Adventures in Building a Web Stack Component
By jyri on Jul 02, 2008
There are several related questions and concerns that I've been hearing in the past two months, which I'll try to address in one combined article:
- How to build a Web Stack component? Sometimes the question is because someone wants to rebuild a component locally for some reason (such as a small configuration change) while still taking advantage of the configuration details and optimizations the Web Stack project has already figured out for that component. At other times the question is because someone wanted to try and contribute some changes to a component so they want to build it to try out their changes.
- How to build a Web Stack component on OpenSolaris? As you may know, the Web Stack components are currently still built on Nevada but most of our users are on OpenSolaris, so how can they build?
- How to build a Web Stack component on VirtualBox? This one has been a popular question at the Tech Days because it turns out virtually everyone - particularly all students who stopped by the installfest - who are trying to become familiar with OpenSolaris are doing so via virtualized installations.
Building a Web Stack Component
Unfortunately the very first roadblock you will face if you want to build one of the Web Stack components (let's say lighttpd) is that it's not possible to do that. Instead, you will have to build all of SFW (in other words, if you only want to build your local copy of lighttpd you will also have to build Apache and MySQL and PHP and everything else). So it's not going to be easy nor quick.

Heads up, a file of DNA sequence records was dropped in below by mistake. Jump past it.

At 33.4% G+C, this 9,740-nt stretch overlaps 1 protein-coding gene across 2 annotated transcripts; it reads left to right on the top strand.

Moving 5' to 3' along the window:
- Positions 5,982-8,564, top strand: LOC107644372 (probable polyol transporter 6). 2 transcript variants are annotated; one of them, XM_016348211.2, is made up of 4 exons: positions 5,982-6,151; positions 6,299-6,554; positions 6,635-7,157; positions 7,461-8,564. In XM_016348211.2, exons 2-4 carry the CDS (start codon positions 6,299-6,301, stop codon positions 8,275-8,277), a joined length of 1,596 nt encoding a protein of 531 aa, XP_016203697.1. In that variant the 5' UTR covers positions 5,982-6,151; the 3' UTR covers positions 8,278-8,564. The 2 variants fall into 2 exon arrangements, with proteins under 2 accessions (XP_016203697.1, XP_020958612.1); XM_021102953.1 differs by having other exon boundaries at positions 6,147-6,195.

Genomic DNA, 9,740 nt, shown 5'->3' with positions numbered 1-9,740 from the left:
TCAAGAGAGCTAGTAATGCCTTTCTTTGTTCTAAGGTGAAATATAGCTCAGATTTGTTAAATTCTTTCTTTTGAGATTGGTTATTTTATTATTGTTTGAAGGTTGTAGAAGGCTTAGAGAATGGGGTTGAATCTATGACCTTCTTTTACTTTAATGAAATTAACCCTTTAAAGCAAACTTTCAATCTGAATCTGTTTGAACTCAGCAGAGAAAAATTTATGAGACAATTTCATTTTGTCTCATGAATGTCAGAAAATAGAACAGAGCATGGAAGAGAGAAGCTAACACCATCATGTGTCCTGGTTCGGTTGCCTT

Building a Web Stack Component in VirtualBox
Unfortunately this is not possible at all. VirtualBox does not yet have 64bit support, which is needed by the SFW build. You might wonder why do you need 64bit support if you only want to build one of the many components which is 32bit-only? But see above - it is because you have to build the entire universe of SFW, some of which does include 64bit support.
For the remained of this experiment I had to switch to VMWare Fusion because it does support 64bit.
Building a Web Stack Component on OpenSolaris
Unfortunately no easy answers here either. I spent a fair amount of time playing around with this but haven't succeeded yet. It should certainly be possible but I've run out of time to dedicate to this, so I'll document the steps I took in case anyone wants to give it a try (if you succeed, please do leave a comment with the info!)
1. While setting up the virtual machine for OpenSolaris, keep in mind that you'll need over 10GB for the workspace alone in addition to the OS install and build tools. Because you're stuck having to build the SFW universe instead of just the component you want to build, it's going to take a lot of space. I gave 25GB to the virtual machine. Unfortunately this means that every OpenSolaris install we did at the Sun Tech Days installfests are unable to build Web Stack components since I don't remember anyone having this much disk space to allocate to their virtual machine. Also, don't allocate any less than 1GB of RAM to the virtual machine or you'll be waiting forever for the build to complete.
2. After completing the OpenSolaris installation you'll need a number of additional packages.